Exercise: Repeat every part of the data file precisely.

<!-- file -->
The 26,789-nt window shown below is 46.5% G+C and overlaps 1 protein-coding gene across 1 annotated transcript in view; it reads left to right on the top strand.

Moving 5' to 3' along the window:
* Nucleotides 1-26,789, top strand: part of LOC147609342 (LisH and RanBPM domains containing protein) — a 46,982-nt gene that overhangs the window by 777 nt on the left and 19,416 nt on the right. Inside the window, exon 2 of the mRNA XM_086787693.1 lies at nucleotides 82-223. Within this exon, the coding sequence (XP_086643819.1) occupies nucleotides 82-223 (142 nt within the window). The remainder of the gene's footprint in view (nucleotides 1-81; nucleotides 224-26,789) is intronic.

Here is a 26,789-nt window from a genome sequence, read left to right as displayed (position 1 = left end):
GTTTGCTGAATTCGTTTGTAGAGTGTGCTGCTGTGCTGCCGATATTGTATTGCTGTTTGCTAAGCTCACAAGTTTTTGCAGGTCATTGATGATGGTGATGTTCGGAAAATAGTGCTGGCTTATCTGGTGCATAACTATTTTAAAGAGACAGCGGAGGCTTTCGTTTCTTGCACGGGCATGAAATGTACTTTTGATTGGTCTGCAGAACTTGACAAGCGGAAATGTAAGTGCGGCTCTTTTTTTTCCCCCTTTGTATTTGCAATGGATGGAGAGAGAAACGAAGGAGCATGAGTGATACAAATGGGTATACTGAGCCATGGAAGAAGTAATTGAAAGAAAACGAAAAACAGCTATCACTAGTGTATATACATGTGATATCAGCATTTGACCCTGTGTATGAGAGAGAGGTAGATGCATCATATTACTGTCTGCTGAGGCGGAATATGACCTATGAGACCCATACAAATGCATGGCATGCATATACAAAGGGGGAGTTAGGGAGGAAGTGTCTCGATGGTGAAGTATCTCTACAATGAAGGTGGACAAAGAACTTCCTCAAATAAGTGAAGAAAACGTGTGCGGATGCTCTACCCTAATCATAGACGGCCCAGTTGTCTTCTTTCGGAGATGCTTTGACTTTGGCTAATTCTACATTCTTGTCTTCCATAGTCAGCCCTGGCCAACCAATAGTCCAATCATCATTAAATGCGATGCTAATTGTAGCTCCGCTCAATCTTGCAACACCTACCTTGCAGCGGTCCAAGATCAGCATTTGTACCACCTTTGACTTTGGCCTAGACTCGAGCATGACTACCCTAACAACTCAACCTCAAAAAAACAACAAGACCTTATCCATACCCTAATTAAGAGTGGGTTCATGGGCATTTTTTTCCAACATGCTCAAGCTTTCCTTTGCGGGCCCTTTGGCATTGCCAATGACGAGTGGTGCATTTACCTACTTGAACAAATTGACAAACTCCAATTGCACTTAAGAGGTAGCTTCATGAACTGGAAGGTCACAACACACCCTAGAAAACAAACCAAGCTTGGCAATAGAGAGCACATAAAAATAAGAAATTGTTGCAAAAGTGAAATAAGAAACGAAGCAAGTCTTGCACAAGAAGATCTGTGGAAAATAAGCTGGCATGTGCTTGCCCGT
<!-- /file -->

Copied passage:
The 26,789-nt window shown below is 46.5% G+C and overlaps 1 protein-coding gene across 1 annotated transcript in view; it reads left to right on the top strand.

Moving 5' to 3' along the window:
* Nucleotides 1-26,789, top strand: part of LOC147609342 (LisH and RanBPM domains containing protein) — a 46,982-nt gene that overhangs the window by 777 nt on the left and 19,416 nt on the right. Inside the window, exon 2 of the mRNA XM_086787693.1 lies at nucleotides 82-223. Within this exon, the coding sequence (XP_086643819.1) occupies nucleotides 82-223 (142 nt within the window). The remainder of the gene's footprint in view (nucleotides 1-81; nucleotides 224-26,789) is intronic.

Here is a 26,789-nt window from a genome sequence, read left to right as displayed (position 1 = left end):
GTTTGCTGAATTCGTTTGTAGAGTGTGCTGCTGTGCTGCCGATATTGTATTGCTGTTTGCTAAGCTCACAAGTTTTTGCAGGTCATTGATGATGGTGATGTTCGGAAAATAGTGCTGGCTTATCTGGTGCATAACTATTTTAAAGAGACAGCGGAGGCTTTCGTTTCTTGCACGGGCATGAAATGTACTTTTGATTGGTCTGCAGAACTTGACAAGCGGAAATGTAAGTGCGGCTCTTTTTTTTCCCCCTTTGTATTTGCAATGGATGGAGAGAGAAACGAAGGAGCATGAGTGATACAAATGGGTATACTGAGCCATGGAAGAAGTAATTGAAAGAAAACGAAAAACAGCTATCACTAGTGTATATACATGTGATATCAGCATTTGACCCTGTGTATGAGAGAGAGGTAGATGCATCATATTACTGTCTGCTGAGGCGGAATATGACCTATGAGACCCATACAAATGCATGGCATGCATATACAAAGGGGGAGTTAGGGAGGAAGTGTCTCGATGGTGAAGTATCTCTACAATGAAGGTGGACAAAGAACTTCCTCAAATAAGTGAAGAAAACGTGTGCGGATGCTCTACCCTAATCATAGACGGCCCAGTTGTCTTCTTTCGGAGATGCTTTGACTTTGGCTAATTCTACATTCTTGTCTTCCATAGTCAGCCCTGGCCAACCAATAGTCCAATCATCATTAAATGCGATGCTAATTGTAGCTCCGCTCAATCTTGCAACACCTACCTTGCAGCGGTCCAAGATCAGCATTTGTACCACCTTTGACTTTGGCCTAGACTCGAGCATGACTACCCTAACAACTCAACCTCAAAAAAACAACAAGACCTTATCCATACCCTAATTAAGAGTGGGTTCATGGGCATTTTTTTCCAACATGCTCAAGCTTTCCTTTGCGGGCCCTTTGGCATTGCCAATGACGAGTGGTGCATTTACCTACTTGAACAAATTGACAAACTCCAATTGCACTTAAGAGGTAGCTTCATGAACTGGAAGGTCACAACACACCCTAGAAAACAAACCAAGCTTGGCAATAGAGAGCACATAAAAATAAGAAATTGTTGCAAAAGTGAAATAAGAAACGAAGCAAGTCTTGCACAAGAAGATCTGTGGAAAATAAGCTGGCATGTGCTTGCCCGT